When Should You Change Disposable Gloves?
It’s important to know when to change disposable gloves, especially if you work in high-risk settings such as long-term care facilities or hospitals.
Preventing the spread of disease through infection control procedures are critical to the well-being of yourself, your patients, and your colleagues.
Unsure when to change single-use gloves? Keep reading.
Why You Need Disposable Gloves
You’ve probably seen your doctor wearing disposable gloves, but have you ever wondered why?
Disposable gloves prevent contamination and reduce disease transmission by providing a protective barrier.
In non-medical settings, cleanroom gloves can protect sensitive components in critical environments. Industrial manufacturers need gloves to protect their machinery from contamination and protect workers from chemical hazards.
Here’s a list of common reasons to use disposable gloves:
- Protect your skin from chemical hazards
- Prevent the spread of infectious diseases and bacteria
- Avoid cross-contamination
- Need extra grip when handling small parts (e.g. disposable mechanic gloves)
- Need to prevent microscopic materials from damaging critical components in cleanroom settings
Many disposable gloves are only suitable for single use, especially in medical settings, but households may find they can reuse disposable gloves.
How Long Can You Wear Disposable Gloves?
It is essential to change disposable gloves when the material has degraded or torn, potentially exposing your skin to hazards.
The goal with disposable gloves is to maintain a protective barrier, whenever that barrier is compromised, you need to change gloves.
You should always change gloves in the following situations:
- You have been exposed to infectious disease
- Gloves have signs of wear or a puncture
- You’ve come in contact with a chemical that may degrade the material
- You are moving to a new customer or patient
Be sure to check with your specific industry’s standards. The FDA has much stricter requirements than industrial manufacturers. The food-service industry must also adhere to rigorous standards, requiring glove changes between making a sandwich, for instance.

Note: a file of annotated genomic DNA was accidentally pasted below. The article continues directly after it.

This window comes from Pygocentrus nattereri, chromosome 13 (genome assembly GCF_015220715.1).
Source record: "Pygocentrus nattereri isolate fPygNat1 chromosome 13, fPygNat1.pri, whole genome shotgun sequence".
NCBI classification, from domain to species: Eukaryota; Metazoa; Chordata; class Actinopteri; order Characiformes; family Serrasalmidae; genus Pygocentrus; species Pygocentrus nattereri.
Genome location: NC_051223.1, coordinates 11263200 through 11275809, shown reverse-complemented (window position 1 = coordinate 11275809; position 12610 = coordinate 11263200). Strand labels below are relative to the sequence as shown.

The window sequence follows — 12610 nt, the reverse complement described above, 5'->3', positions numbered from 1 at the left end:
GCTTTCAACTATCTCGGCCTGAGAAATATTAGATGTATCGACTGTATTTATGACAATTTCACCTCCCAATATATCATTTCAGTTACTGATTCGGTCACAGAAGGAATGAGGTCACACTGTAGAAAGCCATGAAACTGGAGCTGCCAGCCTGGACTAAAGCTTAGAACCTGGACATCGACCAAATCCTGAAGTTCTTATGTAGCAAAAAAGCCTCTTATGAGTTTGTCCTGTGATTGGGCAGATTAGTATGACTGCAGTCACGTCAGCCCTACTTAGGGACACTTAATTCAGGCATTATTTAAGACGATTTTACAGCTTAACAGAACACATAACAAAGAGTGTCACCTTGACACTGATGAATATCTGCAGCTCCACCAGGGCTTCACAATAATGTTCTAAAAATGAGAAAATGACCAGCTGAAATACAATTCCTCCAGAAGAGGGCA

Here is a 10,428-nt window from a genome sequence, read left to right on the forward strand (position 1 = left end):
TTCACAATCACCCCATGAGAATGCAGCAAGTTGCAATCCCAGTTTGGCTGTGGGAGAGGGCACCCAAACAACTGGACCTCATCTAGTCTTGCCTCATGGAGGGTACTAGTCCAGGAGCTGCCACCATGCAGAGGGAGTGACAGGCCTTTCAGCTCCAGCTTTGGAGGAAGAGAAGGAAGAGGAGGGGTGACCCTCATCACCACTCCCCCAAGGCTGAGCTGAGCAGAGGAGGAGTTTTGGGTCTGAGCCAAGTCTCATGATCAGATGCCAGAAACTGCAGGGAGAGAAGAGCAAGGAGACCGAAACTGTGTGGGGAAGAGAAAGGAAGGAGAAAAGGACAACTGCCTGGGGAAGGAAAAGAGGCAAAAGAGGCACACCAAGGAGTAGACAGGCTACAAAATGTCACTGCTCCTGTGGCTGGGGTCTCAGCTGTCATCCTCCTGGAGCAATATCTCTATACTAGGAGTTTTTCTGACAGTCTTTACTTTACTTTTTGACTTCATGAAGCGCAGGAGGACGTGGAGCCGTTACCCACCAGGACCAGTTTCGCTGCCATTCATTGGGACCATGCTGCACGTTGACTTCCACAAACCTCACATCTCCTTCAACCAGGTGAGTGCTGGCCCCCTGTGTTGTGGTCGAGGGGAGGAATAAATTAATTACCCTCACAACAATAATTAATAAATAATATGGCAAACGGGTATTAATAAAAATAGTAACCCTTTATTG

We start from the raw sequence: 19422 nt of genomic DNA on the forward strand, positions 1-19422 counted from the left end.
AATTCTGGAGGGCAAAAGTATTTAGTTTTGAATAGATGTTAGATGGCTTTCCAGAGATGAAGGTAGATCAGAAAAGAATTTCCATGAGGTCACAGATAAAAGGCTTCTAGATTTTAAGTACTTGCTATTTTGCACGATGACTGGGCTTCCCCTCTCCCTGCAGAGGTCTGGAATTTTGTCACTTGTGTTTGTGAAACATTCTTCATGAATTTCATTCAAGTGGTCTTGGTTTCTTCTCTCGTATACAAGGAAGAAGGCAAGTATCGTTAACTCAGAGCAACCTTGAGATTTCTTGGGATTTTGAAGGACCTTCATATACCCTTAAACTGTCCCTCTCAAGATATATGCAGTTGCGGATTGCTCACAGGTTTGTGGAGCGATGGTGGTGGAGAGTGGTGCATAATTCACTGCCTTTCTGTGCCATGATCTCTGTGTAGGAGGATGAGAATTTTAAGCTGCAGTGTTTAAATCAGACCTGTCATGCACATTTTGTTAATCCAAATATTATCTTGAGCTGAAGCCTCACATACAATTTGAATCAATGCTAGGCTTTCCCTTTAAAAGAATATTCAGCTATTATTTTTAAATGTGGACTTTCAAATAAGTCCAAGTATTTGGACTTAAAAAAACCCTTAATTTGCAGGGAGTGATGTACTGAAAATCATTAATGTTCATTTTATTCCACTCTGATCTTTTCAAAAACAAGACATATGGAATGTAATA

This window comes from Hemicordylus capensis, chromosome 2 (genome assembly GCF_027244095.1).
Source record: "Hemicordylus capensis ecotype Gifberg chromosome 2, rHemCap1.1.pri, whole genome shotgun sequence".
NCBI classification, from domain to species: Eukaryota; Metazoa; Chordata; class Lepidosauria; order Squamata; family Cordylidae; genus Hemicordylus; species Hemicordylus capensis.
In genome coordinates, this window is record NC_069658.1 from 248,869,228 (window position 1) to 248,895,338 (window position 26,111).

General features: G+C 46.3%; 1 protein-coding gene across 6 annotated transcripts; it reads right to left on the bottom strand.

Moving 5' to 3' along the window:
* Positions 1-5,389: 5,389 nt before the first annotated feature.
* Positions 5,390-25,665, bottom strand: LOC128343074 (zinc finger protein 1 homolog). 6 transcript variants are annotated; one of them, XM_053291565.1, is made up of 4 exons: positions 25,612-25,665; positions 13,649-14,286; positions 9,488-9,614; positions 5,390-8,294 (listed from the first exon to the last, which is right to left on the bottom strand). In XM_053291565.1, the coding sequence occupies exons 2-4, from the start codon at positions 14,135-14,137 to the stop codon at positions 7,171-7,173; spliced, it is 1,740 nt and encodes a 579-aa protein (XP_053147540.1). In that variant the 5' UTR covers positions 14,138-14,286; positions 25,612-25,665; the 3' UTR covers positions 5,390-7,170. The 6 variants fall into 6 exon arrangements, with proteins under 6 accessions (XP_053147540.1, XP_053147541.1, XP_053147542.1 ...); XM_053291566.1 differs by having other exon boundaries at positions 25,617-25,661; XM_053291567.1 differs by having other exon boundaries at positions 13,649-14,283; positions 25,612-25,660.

What Disposable Gloves Last the Longest?
Nitrile or latex gloves last the longest out of all disposable glove materials. For plumbers, chloroprene may be the best material for you because of its exceptional chemical resistance.
Thicker gloves outperform thinner gloves by a wide margin. Here is a basic guideline for choosing glove thickness:
- 1 – 3 mil: Light-duty tasks that require frequent glove changes
- 4 – 6 mil: Medium-duty tasks that require a robust barrier but where cost is all a deciding factor
- 7 mil – 12mil: Heavy-duty tasks and for work in high-risk settings
You will find that some brands outperform others, despite claiming to be the same thickness. Be sure to check customer reviews before purchasing.
How Do I Change Single-Use Gloves?
Removing and putting gloves on is an opportunity to potentially expose yourself to hazardous chemicals or infectious diseases. It is critical to follow stringent guidelines for changing gloves to prevent hazards.
Grab the glove from the outside and gently pull the glove off, ensuring you do not let bare skin come in contact with the glove.
Once the glove is off, remove the second glove by slipping your fingers inside the glove cuff and peeling it off. Again, be sure to never touch the glove with bare skin.
Dispose of the glove safely and wash your hands vigorously for at least 30 seconds.